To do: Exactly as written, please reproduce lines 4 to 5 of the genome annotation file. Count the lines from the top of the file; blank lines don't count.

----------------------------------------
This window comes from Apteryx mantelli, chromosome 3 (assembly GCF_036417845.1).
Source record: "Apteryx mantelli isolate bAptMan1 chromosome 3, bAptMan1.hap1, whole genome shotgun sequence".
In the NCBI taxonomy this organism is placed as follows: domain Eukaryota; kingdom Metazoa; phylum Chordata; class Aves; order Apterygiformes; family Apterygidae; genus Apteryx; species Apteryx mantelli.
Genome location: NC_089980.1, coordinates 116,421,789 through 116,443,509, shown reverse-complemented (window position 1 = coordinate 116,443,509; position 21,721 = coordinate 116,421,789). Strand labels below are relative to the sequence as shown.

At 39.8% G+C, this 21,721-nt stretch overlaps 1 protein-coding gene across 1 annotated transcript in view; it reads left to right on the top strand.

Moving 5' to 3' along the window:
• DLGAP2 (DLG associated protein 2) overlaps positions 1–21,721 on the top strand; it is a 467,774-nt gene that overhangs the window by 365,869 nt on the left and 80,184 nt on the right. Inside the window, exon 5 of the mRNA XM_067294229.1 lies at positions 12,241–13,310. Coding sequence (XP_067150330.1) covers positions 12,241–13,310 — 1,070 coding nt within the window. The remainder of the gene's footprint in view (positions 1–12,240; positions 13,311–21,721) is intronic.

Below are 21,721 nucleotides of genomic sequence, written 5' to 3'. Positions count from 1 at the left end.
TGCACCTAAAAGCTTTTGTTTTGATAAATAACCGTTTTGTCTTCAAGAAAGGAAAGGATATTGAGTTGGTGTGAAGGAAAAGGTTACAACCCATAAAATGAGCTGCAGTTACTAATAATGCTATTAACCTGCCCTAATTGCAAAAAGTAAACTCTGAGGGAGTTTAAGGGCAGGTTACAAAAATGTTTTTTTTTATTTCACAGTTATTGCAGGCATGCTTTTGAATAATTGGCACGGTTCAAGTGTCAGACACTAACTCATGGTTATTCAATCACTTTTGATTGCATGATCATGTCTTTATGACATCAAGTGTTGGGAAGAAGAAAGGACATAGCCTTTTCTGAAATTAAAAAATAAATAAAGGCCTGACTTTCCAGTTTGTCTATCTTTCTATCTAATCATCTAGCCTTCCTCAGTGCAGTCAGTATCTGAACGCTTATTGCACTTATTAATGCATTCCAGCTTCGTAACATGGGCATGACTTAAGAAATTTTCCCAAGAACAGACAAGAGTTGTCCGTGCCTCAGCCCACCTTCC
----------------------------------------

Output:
Genome location: NC_089980.1, coordinates 116,421,789 through 116,443,509, shown reverse-complemented (window position 1 = coordinate 116,443,509; position 21,721 = coordinate 116,421,789). Strand labels below are relative to the sequence as shown.

At 39.8% G+C, this 21,721-nt stretch overlaps 1 protein-coding gene across 1 annotated transcript in view; it reads left to right on the top strand.